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Back to our Carnival costumes! To recap, my kids are dressing up as Despicable Me characters and I’ve already written about the wig and accessories of Agent Lucy Wilde. But the costume is just not complete without her scarf and, even more importantly, her turquoise coat.
What do you say? Is there a resemblance?
(Ok, I admit it, the wig looks a little more Stuart‘s wig than Lucy’s hair.)
So, we’ve got the wig and sunglasses.
And we’ve got the Anti-Villain-League badge and ID. So now for the rest. Let’s start with the scarf.
All you need is an old white t-shirt and a pink (or red if you don’t have pink) fabric marker or fabric paint. I quickly realized that my fabric marker would not be able to make nicely colored circles for the whole scarf, so I switched over to fabric paint almost immediately.
Cut your shirt into wide strips with perpendicular ends (no slanting edges). I cut mine 15 cm wide.
Sew the ends of two pieces right sides together with a 1 cm seam allowance. Continue doing this until you have one long strip.
Fold the long strip in half right sides together and with the two unsewn ends matched up at one end. Pin together and then sew around the edges, leaving an opening in one side.
Turn the scarf right side out and iron the edges flat, taking care to fold the opening’s edges inwards. Then topstich all around, closing up the opening.
Paint big red dots of varying size on one side of the scarf. Make sure you have strips of wax paper underneath the fabric. I tried to get the dots looking sort of random, with some of them going off the side of the fabric as if they were part of the fabric itself.
Let dry well, then flip the scarf over and paint over the color that has seeped through to the other side. Don’t forget the wax paper underneath.
Let it dry at least overnight, then iron with a piece of fabric over it as specified on the instructions of the paint used. (If you don’t have any instructions on the container, you can look at my tutorial about freezer paper stencilling with fabric paint for more information.) Pink dots would’ve look more Lucy-ish. The red dots on white look a bit more like La Pimpa, but hey, we were happy with it anyway and you really don’t see much of the scarf underneath the coat anyway.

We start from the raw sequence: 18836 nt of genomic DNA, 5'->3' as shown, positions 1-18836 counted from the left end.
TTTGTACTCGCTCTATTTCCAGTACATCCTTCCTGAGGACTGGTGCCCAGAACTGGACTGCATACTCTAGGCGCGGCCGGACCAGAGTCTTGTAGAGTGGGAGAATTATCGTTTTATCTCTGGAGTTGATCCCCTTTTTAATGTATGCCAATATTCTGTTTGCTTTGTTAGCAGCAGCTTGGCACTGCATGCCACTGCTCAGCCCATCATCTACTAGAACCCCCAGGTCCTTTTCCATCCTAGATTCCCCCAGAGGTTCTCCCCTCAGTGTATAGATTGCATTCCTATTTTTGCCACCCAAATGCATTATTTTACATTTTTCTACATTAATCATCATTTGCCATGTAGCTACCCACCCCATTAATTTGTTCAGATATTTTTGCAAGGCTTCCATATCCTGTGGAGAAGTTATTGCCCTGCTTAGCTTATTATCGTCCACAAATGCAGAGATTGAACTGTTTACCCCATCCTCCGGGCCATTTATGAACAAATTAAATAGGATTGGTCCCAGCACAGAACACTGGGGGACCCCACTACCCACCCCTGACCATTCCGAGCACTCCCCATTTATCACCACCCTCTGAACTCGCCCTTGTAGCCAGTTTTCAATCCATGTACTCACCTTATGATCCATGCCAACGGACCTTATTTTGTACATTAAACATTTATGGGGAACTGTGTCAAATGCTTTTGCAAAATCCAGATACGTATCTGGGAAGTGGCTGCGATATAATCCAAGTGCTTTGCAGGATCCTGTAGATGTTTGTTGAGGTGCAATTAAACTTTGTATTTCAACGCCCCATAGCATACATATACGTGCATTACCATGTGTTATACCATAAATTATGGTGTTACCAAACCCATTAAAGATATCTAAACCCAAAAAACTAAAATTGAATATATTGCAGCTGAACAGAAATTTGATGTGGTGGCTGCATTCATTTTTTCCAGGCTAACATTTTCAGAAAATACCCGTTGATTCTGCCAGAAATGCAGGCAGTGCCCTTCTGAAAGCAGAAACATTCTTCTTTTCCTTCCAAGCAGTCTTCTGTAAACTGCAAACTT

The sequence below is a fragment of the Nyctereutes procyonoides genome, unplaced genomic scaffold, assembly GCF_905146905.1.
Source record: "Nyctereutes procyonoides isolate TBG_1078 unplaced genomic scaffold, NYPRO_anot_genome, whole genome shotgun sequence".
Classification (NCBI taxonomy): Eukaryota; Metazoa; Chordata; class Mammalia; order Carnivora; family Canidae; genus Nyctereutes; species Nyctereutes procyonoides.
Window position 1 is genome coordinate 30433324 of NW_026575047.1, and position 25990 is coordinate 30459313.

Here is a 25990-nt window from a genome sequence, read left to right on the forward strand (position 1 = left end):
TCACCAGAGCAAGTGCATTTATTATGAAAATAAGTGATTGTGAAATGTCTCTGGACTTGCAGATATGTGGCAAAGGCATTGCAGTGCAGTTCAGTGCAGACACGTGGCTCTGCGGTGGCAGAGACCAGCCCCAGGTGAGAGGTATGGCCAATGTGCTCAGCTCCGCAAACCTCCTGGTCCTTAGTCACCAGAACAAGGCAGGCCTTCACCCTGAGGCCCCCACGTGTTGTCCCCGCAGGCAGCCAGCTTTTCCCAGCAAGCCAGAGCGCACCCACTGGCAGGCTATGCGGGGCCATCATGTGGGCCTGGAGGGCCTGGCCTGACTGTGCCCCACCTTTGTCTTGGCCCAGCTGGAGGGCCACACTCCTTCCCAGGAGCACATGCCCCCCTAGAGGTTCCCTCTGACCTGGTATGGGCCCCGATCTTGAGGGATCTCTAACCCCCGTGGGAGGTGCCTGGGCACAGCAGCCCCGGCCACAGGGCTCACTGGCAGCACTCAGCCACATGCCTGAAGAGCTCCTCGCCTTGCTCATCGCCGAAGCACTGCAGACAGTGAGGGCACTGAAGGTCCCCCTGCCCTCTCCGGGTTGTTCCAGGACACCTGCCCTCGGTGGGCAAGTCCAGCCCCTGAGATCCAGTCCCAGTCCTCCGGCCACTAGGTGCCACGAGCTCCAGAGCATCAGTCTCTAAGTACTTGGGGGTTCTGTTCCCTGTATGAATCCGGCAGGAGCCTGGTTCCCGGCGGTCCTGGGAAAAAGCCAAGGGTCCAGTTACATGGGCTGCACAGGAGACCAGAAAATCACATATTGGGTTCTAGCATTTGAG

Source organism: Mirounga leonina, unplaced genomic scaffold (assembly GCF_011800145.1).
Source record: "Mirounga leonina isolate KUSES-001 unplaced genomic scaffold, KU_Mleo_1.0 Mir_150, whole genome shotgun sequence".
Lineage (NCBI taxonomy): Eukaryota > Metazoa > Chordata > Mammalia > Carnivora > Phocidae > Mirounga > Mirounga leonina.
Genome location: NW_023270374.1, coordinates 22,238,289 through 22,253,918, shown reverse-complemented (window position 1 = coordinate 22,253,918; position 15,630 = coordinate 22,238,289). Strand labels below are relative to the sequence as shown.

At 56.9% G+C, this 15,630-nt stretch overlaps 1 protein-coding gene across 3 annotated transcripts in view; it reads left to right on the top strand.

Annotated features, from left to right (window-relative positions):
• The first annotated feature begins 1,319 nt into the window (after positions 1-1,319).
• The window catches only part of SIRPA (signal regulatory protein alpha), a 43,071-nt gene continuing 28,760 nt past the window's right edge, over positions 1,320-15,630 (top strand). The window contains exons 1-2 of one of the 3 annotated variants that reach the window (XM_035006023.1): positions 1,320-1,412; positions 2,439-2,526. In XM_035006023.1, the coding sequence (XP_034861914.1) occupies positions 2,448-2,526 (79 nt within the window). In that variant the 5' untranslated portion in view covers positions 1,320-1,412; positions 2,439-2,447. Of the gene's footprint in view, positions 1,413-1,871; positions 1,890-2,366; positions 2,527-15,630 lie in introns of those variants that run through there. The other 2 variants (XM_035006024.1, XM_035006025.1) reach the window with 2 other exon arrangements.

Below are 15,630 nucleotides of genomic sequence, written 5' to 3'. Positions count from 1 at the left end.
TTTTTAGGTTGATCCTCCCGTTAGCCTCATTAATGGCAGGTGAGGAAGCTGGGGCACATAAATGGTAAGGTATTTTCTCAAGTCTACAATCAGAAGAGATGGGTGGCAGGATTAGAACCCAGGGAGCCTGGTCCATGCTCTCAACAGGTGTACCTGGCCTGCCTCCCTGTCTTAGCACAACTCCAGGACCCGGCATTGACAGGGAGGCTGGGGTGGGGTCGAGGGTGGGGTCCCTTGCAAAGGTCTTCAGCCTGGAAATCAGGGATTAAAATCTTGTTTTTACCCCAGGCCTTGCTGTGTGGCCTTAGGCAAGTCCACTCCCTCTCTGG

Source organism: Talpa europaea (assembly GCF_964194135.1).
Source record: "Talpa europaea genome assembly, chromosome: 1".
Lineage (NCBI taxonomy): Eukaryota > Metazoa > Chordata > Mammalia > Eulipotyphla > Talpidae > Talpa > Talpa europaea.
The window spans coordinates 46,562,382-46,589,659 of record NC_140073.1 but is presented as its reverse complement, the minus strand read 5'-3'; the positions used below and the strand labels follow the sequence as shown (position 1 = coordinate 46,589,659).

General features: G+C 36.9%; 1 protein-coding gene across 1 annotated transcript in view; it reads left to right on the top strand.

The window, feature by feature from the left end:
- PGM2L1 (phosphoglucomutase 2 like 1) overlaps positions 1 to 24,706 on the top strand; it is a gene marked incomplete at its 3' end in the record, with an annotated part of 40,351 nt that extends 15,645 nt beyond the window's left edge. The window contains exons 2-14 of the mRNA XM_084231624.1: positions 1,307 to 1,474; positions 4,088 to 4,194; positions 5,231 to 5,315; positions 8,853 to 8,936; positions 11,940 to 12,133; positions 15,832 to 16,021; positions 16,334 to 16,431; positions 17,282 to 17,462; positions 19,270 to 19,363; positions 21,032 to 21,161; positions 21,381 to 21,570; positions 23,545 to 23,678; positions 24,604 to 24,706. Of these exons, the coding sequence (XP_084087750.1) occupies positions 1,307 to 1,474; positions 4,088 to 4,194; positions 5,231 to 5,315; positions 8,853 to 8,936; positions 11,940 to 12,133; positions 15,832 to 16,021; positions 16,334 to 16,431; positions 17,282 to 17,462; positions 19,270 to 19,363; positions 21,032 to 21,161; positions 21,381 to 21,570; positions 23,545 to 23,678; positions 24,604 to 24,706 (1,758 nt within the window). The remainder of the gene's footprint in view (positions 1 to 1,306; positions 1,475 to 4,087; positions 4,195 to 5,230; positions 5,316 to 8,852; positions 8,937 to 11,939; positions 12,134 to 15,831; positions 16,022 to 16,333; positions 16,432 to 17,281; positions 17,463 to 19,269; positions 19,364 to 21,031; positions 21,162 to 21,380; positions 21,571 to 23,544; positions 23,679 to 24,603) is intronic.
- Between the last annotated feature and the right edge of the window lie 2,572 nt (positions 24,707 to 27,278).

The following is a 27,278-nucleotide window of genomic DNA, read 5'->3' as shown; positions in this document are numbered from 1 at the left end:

I left the coat til last because, quite frankly, I wasn’t sure that I would be able to make it. Originally I’d planned on just buying a coat pattern, but I couldn’t find any PDF patterns for kids with the right sort of look. I was about to buy this pattern on Etsy and just make it longer, but at the last minute I decided to just wing it and copy my daughter’s current coat to make my own pattern. To be quite frank, I was terrorized of that big stand-up collar Lucy’s coat has. I had no idea how to make it and didn’t really have enough time to learn properly, so I just kind of winged it. I found a precut piece of viscose fleece (or at least that’s what the seller claimed it was) at the market in just the right color for €7. It was pretty similar to regular fleece, although when cut some little stringy thread would come out. And my pieces fit in just right, so I was even more stressed that I couldn’t make a mistake or I wouldn’t have enough fabric to redo it. Eek!
But voilà! It came out almost perfectly! I had to make some easy changes in the sleeves, but I was thrilled that it was otherwise just right! I’m not going to get into how I made this coat because I know that my technique was not quite proper. So I’d suggest simply buying a pattern unless you know how to draft your own.
When I was done, I spent much time just admiring that collar. Definitely not perfect, but it came out just as I’d imagined! You can see here that I left the edges unfinished because I just didn’t feel like doing them properly. After all, this is a costume, not a real coat anyone will be wearing regularly.
The collar stands up nicely, except it does have the tendency to flop down, so if I were to do it again, I’d sew in some heavy duty stabilizer to keep it more rigid.
I decided to leave out the straps on the sleeves because I honestly was ready to be done with this project at that point. For the same reason, I sewed in a pocket for Lucy’s accessories instead of making her little white purse for them.
My daughter nearly swooned when she saw it! The whole ensemble is quite Lucy-ish! The only thing missing (besides the purse) is the turquoise slip dress underneath the coat, but I didn’t think we really needed that in February/March, so she wore a turquoise shirt and some leggings that I recently made her with turquoise in them. Ah, what is that she has in her hand, you ask?
Man, that girl had so much fun acting out her favorite parts of the movie! Such as…
“Agent Lucy Wilde of the AVL…. Oops!” Ha ha! Hilarious!
So I put together a complete costume full of accessories for a total of €11 (€2 for the wig yarn, €7 for the coat fabric and €2 for the buttons). Not bad, eh? But I spent even less for Mr. Nicky’s Despicable Me costume. Hopefully I’ll get that up for tomorrow, before Carnival is over!